Today, it is possible to observe a change in the contribution of design to participatory democracy: we are experimenting diverse forms of participation that range from civic hackathons to neighbourhood codesign sessions. We can claim that these formats belong to a second generation of participatory design which is different from previous attempts. Such diverse experiences may be positioned in between two polarities: some of them are long and strenuous processes, while others are held in a superficial and hasty way. Obviously, in the middle of this dichotomy there are nuances, but, often, long participatory design actions are left in half or are inconclusive because they are too much demanding for participants. On the contrary, there are brief experiences labelled as ‘participatory design events’ whose purpose is essentially related to political propaganda or they are limited to be a ‘week-end performance’ with a post-it brainstorming. Between a ‘post-it participatory democracy’ and an ‘exhausting participatory democracy’ there is probably a ‘third way’ which should be an object of investigation for design researchers. The other central issue in the contribution of design to participatory democracy concerns the results of such processes: many times they do not produce positive outcomes, especially if we consider their ‘quality’ which is not adequate to design professional standards. But, regardless of their ineffectiveness, some participatory processes are positive in terms of empowerment for the participants. Hence, in many cases, the process is more important than the outcomes, especially if it is able to generate a growth in the community involved. However, today, many participatory design events are popping up without producing neither results nor empowerment in the participants. Again, we have detected the problem but we do not have a clear answer. Probably the most important issue regards who gets to participate and to what extend and, more specifically, what design can do to make this participation more inclusive and pleasant. As design researchers working in the field of social innovation we usually collaborate with those citizens who are already active in the society: they are innovators who design something for the public interest. Hence, in these design processes, only a small part of the community gets to participate, and they are the most engaged people. This may seem as not democratic, because such citizens represent a minority, but, in our view, an actual participatory democracy needs these types of design contribution because they represent a stimulus for the whole community. The resulting scenario is a small group of committed citizens who design an innovative item that can raise the attention of the government, who finally takes the responsibility to implement it. This is something very ‘political’ because the rest of the community can express their opinion by voting or not that government, actually enlarging (or not) the consensus to that innovative action. Hopefully, as designers, we have to build this bridge between citizen activism and governments, becoming ‘advocates’ of a participatory and active form of citizenship based on civic engagement and collective deliberation, as Hannah Arendt claimed.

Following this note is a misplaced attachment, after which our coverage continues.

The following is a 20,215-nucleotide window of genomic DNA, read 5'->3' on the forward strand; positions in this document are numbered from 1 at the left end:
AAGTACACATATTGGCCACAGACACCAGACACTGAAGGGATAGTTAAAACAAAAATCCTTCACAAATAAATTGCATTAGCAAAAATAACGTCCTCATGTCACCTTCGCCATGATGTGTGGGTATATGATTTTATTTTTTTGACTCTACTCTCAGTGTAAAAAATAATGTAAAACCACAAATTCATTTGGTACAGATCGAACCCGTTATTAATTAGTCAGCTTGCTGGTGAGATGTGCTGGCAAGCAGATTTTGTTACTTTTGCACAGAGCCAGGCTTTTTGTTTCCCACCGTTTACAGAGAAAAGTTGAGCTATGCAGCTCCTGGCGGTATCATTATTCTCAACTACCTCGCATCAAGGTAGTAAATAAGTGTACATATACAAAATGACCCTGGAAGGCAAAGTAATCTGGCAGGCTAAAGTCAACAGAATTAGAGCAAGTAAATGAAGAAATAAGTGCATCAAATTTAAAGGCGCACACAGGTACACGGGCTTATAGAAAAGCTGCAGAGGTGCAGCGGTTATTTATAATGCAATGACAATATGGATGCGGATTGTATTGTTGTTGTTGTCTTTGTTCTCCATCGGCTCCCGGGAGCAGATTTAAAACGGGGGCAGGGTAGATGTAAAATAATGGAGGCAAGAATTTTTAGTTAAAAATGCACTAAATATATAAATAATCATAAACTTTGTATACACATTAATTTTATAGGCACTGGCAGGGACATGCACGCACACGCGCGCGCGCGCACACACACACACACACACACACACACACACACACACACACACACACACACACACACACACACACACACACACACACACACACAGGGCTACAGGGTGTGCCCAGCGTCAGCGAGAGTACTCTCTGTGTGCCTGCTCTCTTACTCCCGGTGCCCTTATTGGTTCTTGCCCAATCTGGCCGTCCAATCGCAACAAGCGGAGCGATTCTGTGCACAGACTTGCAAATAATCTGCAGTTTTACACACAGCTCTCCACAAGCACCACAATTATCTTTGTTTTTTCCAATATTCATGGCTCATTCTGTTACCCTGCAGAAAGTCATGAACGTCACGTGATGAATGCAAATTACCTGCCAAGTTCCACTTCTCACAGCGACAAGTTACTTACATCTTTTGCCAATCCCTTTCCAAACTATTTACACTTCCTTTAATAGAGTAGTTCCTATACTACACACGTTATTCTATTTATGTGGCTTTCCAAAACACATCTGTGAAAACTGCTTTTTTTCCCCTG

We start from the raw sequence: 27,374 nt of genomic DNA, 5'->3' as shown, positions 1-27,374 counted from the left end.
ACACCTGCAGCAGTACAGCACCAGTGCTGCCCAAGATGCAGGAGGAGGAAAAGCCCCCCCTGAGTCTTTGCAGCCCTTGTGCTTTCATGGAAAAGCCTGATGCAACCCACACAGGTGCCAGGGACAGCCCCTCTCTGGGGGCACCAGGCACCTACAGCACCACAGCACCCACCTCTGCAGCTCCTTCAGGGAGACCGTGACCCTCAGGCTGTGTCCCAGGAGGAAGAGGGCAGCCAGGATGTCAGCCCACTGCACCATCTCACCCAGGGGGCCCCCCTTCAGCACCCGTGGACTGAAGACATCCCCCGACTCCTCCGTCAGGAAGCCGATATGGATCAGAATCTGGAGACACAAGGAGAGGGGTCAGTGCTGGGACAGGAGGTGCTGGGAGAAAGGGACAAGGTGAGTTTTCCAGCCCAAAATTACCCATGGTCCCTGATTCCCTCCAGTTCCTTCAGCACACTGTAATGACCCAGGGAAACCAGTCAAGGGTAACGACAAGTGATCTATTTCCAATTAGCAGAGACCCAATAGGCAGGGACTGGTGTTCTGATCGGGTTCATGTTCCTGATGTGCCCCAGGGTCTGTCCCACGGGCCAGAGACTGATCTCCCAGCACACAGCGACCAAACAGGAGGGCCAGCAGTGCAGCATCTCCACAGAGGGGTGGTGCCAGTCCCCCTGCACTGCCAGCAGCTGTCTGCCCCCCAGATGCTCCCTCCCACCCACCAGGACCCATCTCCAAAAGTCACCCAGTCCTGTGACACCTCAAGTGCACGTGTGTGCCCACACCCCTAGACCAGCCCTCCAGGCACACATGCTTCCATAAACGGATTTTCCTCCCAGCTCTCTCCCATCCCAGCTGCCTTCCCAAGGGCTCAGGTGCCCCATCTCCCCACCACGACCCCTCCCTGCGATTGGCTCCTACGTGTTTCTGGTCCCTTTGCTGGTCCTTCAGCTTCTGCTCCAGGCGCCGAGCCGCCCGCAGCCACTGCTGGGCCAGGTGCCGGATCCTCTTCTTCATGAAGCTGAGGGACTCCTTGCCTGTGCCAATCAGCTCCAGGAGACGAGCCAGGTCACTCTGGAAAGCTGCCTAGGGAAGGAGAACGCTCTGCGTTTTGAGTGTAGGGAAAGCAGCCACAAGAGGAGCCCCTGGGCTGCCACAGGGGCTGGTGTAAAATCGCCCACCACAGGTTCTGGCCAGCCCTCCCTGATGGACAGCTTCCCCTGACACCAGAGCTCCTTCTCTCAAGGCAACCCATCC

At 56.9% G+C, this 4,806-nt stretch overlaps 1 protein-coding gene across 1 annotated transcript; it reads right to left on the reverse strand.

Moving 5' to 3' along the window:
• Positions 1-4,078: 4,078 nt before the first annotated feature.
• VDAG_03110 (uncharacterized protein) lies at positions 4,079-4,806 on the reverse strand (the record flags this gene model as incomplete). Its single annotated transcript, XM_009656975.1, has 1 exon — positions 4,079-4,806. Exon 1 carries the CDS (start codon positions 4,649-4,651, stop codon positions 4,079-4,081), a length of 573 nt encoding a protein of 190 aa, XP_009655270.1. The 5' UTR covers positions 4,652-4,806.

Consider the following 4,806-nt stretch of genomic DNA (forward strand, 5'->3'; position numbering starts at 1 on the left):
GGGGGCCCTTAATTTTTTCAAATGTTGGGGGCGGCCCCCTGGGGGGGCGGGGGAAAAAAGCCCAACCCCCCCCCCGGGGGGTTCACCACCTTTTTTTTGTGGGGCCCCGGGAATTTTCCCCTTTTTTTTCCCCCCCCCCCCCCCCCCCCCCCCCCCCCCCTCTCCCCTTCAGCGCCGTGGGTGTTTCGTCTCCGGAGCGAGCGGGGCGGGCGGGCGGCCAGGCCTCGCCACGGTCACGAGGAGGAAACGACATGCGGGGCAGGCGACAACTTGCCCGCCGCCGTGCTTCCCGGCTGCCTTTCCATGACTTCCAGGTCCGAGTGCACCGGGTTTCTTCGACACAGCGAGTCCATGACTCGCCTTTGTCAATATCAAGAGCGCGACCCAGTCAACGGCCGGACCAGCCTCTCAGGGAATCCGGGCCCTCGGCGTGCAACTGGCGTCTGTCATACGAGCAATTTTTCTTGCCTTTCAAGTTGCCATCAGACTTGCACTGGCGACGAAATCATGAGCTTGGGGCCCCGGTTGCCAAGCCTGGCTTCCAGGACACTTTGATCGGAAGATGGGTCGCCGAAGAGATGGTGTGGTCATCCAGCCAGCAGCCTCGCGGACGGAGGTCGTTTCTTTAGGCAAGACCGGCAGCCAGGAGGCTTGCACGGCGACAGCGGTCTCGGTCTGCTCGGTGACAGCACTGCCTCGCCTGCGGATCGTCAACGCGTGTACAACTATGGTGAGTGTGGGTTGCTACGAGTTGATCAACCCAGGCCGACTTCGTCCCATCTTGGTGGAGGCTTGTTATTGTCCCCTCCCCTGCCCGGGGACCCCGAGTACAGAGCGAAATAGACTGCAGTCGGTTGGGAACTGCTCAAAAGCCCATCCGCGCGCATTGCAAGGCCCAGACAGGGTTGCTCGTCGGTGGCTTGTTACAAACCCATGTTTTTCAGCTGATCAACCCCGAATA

Daniela Selloni

POLIMI DESIS Lab, Department of Design, Politecnico di Milano

Milan, Italy

Fields of Action
It sets a stage on which diverse actors can come together and democratically collaborate in shaping their present and future world. It engages diverse people and publics in co-design and co-production processes concerning different aspects of their everyday life.
It increases the opportunities for citizens to participate in deliberative processes. It focuses on transparency (which enables citizens to be aware of the on-going process of governance) and deliberative methods (which is the opportunity to be better involved in decision making processes).
Keywords

Codesign

design activism

service design